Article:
It would bring Western Australia in-line with South Australia, the Australian Capital Territory and the Northern Territory, which have all banned shops from selling or giving away lightweight plastic bags; whilst Queensland, Victoria and NSW are working on a joint approach to bagless shopping.

Since South Australia banned plastic bags in 2009, 80 per cent of people now take their own bags when grocery shopping and plastic bag litter has halved in three years.

Thank you for participating

Thank you to those who responded to the plastic ban survey. There was a great deal of interest and healthy discussion on the topic.

The Western Australian Local Government Association (WALGA) requested council's input on whether they would support a statewide ban on single-use plastic shopping bags.

The key motivations for Local Government in Western Australia in seeking to act on plastic bags are to:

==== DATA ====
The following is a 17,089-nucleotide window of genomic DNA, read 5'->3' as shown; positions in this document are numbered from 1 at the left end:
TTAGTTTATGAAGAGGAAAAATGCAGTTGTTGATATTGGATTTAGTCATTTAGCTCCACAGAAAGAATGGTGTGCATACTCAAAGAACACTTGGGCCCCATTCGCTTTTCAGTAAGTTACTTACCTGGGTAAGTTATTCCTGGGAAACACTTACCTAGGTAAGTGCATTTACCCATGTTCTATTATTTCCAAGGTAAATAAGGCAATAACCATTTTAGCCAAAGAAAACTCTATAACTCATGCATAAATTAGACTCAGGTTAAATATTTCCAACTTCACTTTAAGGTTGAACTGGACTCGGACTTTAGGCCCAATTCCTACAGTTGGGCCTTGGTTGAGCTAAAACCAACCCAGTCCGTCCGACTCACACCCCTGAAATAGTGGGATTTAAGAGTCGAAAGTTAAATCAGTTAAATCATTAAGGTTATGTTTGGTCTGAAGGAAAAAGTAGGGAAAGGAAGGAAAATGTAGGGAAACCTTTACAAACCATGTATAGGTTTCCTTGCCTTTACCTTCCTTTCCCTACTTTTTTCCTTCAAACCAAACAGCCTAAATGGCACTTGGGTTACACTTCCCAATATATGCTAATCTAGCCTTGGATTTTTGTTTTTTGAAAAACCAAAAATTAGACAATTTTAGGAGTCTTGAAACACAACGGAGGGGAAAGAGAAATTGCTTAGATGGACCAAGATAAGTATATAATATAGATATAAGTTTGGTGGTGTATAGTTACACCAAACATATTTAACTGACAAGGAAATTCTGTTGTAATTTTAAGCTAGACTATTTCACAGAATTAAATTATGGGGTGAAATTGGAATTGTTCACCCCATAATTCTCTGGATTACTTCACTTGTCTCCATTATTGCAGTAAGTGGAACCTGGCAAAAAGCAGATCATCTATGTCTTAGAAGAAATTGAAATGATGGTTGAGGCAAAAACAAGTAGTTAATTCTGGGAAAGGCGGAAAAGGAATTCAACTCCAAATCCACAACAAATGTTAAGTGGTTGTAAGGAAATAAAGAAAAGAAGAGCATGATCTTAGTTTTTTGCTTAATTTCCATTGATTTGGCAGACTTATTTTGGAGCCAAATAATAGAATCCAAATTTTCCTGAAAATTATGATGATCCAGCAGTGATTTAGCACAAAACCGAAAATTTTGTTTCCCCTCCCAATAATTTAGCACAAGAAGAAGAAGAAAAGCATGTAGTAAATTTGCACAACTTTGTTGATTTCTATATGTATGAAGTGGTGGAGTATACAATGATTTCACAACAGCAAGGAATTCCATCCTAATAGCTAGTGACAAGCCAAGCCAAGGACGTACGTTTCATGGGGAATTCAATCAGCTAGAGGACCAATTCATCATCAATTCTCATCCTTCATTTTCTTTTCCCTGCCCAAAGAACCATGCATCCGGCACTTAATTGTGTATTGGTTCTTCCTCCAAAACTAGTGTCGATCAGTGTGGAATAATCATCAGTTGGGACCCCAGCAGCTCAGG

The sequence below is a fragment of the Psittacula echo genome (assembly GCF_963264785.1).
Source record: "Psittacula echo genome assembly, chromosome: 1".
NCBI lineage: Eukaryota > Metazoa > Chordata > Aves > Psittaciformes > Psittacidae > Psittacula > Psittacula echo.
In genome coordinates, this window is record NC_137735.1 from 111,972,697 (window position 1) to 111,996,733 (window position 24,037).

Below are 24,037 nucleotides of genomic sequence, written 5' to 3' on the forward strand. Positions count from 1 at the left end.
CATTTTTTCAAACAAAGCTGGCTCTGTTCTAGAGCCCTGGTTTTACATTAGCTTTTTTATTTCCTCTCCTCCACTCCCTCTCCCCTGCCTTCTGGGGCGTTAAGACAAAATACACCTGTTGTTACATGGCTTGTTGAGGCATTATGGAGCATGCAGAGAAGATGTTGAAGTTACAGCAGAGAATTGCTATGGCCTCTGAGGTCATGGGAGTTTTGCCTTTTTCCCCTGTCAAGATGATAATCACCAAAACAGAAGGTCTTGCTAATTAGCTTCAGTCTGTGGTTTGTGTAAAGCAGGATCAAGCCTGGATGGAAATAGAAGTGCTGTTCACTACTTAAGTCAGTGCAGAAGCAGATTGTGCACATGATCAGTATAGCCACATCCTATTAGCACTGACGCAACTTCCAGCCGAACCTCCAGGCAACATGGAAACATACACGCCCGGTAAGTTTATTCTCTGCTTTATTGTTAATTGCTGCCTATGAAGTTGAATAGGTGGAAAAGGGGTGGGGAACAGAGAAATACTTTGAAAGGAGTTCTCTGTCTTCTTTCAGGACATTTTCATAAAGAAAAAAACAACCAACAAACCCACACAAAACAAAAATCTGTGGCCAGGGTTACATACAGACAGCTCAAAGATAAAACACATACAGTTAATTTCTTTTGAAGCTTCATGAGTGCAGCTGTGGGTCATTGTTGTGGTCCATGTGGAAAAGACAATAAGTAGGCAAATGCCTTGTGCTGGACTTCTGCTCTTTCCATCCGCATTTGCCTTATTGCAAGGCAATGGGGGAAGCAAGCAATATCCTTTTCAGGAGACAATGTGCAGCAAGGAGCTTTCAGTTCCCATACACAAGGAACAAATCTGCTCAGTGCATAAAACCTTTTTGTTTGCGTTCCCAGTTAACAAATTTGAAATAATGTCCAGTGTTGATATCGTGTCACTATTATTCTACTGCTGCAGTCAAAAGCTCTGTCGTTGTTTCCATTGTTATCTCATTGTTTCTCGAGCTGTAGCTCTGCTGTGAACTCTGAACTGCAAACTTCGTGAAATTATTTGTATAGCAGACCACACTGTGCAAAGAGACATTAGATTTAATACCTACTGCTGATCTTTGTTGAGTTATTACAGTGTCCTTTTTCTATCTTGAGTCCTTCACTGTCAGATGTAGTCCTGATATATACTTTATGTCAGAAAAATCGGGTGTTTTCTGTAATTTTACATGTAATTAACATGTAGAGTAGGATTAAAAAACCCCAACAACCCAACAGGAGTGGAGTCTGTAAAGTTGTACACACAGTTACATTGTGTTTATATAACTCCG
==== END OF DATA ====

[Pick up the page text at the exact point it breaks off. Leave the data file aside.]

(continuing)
• Reduce litter in the terrestrial and marine environment; this reduces impacts on the environment and the need for resource intensive clean-ups.
  • Reduce plastic bag contamination of alternative waste treatment plants and composting facilities; this increases the value of the compost and reduces the amount of pre-treatment necessary.

The purpose of the Town's plastic bag ban survey was to establish a position from the community on possible plastic bag bans, so that this may inform a position for the Town.

170 people responded to the survey. Amongst our respondents there was support for the plastic bag, with 158 voting "Yes", 14 voting "No".

The next step is that these results will be relayed to WALGA for consideration in the development of a state-wide policy position.

Again, thanks for your thoughts.

CLOSED: This discussion has concluded.